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I have a 2002 Impreza 2.5RS engine in my VW Vanagon that has had erratic idle for a couple of months now.

 

The engine seems to run OK when first started, (cold) until it goes closed loop. Then it idles fine for about three seconds, then stumbles, and struggles for the next three seconds. This cycle repeats indefinitely, over and over.

 

It seems to run fine when the throttle is advanced to higher rpms.

 

I'm wondering what sensors might cause this repetitive cycle that I could try replacing.

 

Oxygen Sensor ?

IAC valve ?

Throttle position switch ?

 

I have another engine with most of these that I could try switching some of them out.

 

Any thoughts or tips appreciated.

 

W

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possibly the o2 because in those years they had that goofy o2 sensor with the air flow meter. we just had the same issue last week in an 02 forester.

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possibly the o2 because in those years they had that goofy o2 sensor with the air flow meter. we just had the same issue last week in an 02 forester.

 

Yes, this engine has an AFM. Can you tell me more about the O2 sensor.

 

What's "googy" about it? Only extra O2 sensors I have around are from 90-94 Legacy's and a new one from the dealer is expensive to buy.

 

Warren

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Yes, this engine has an AFM. Can you tell me more about the O2 sensor.

 

What's "googy" about it? Only extra O2 sensors I have around are from 90-94 Legacy's and a new one from the dealer is expensive to buy.

 

Warren

 

The o2 sensors from the aftermarket may not be as relaible or reactive as OE.

If you have two sensors, the first should be OE, the 2nd can be anyones. The first talks directly to the computer and controlls emissions, the 2nd just measures that cat's output.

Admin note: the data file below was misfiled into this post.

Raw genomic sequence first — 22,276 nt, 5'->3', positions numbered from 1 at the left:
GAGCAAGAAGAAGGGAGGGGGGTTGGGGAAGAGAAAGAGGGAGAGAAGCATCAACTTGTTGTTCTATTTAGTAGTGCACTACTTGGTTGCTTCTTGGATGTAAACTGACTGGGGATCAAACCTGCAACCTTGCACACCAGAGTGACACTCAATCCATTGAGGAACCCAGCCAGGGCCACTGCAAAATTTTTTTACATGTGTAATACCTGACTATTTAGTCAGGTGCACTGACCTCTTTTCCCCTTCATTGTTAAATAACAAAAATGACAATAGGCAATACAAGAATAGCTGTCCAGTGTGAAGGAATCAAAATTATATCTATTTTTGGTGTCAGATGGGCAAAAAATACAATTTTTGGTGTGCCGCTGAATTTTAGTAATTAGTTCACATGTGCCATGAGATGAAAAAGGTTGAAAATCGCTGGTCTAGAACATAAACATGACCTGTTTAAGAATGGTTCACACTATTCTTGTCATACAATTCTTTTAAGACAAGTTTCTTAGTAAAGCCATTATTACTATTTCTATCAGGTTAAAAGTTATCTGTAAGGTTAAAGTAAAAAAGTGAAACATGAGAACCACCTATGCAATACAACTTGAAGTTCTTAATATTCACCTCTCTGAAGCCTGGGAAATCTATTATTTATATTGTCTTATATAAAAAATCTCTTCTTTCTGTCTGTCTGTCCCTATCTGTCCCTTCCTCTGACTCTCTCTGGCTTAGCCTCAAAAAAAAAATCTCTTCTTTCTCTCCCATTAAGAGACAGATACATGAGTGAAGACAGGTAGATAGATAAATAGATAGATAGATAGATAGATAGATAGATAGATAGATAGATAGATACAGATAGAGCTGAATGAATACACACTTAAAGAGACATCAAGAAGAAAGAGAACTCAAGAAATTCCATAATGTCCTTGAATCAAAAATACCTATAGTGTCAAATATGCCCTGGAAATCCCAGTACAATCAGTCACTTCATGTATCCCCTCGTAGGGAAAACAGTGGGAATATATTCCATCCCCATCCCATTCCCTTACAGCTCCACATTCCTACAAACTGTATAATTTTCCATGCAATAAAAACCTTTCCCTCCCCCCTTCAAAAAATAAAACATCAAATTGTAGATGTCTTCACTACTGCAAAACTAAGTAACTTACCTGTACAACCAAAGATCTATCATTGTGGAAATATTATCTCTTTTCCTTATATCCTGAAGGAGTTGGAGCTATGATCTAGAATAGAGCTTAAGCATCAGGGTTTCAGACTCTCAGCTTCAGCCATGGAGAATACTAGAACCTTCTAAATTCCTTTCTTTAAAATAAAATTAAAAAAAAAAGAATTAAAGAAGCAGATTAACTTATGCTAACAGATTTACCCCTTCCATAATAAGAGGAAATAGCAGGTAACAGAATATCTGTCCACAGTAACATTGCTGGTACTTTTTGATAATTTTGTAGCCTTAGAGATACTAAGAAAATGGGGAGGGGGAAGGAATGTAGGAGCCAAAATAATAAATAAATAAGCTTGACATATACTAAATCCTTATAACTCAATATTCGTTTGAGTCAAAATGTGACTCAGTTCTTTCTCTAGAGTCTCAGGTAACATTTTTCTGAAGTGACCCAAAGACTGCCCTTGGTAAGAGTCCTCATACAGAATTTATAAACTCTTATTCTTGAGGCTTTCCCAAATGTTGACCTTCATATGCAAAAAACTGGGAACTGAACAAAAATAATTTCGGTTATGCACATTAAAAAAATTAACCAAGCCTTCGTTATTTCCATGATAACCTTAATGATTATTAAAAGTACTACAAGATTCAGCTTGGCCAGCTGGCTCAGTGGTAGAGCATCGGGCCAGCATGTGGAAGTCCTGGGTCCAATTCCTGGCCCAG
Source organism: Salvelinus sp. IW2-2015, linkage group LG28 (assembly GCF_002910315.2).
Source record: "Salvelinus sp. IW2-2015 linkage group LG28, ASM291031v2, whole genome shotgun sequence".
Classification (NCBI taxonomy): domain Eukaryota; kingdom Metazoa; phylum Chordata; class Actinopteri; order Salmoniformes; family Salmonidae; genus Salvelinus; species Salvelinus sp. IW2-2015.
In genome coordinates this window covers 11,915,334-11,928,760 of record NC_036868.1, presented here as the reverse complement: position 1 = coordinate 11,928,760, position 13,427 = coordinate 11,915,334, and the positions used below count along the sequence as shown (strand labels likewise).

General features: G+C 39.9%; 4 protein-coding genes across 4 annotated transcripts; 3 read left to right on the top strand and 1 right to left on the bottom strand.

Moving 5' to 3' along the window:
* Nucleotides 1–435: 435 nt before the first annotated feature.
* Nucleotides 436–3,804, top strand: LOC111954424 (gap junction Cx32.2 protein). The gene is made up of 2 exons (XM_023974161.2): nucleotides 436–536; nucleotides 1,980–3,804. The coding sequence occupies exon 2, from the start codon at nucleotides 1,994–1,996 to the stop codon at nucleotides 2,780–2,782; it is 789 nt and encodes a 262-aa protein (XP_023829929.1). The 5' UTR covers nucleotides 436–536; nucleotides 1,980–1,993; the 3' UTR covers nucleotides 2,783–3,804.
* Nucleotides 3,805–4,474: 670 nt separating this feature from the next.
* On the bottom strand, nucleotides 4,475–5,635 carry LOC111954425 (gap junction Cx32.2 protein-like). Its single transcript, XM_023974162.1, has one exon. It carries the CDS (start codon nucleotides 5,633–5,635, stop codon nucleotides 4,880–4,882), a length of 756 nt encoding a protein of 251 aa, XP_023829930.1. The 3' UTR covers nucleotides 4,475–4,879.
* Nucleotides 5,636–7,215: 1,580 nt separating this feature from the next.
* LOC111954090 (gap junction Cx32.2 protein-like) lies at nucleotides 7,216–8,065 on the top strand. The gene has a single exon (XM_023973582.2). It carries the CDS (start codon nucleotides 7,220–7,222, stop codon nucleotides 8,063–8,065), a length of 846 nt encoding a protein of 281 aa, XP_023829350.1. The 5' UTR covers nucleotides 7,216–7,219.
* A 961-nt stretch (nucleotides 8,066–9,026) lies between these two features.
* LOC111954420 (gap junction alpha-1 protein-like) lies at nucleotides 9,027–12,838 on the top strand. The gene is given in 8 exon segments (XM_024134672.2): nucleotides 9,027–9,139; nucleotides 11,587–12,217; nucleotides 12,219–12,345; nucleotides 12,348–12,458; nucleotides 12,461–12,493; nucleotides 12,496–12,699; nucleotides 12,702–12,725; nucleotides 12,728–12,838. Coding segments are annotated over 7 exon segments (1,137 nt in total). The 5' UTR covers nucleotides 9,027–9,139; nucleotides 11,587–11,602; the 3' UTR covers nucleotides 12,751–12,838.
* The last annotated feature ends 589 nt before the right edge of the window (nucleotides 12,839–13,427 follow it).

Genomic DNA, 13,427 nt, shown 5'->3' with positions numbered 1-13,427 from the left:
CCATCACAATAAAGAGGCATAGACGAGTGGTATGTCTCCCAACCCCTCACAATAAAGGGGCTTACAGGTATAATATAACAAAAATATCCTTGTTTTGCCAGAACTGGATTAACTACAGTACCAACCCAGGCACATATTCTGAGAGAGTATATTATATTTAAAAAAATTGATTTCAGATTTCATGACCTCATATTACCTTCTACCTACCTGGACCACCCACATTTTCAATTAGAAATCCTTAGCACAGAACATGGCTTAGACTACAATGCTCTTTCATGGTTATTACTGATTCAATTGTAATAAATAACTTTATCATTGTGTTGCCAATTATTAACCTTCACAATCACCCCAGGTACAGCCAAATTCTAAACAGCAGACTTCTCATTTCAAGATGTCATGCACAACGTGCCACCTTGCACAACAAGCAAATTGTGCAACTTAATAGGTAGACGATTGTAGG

nipper

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Nipper do you think that it would be safe to say that more than likely the front O2 sensor can be replaced without worrying about the rear one since most idling problems are related to it's function?

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Nipper do you think that it would be safe to say that more than likely the front O2 sensor can be replaced without worrying about the rear one since most idling problems are related to it's function?

 

Yes. The front o2 snesor seems to wear out quicker then the 2nd, since the first is exposed to unprocessed fumes.

 

nipper

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Nipper do you think that it would be safe to say that more than likely the front O2 sensor can be replaced without worrying about the rear one since most idling problems are related to it's function?

 

A friend of mine who prepares the SOHC 2.5L for use in airplanes and gyrocopters tells me they don't use the second sensor at all since it has no effect on how the engine runs....it only tests the condition of the second CAT to tell if it's functioning or not. Experimental aircraft with Subaru engines don't use any CATs.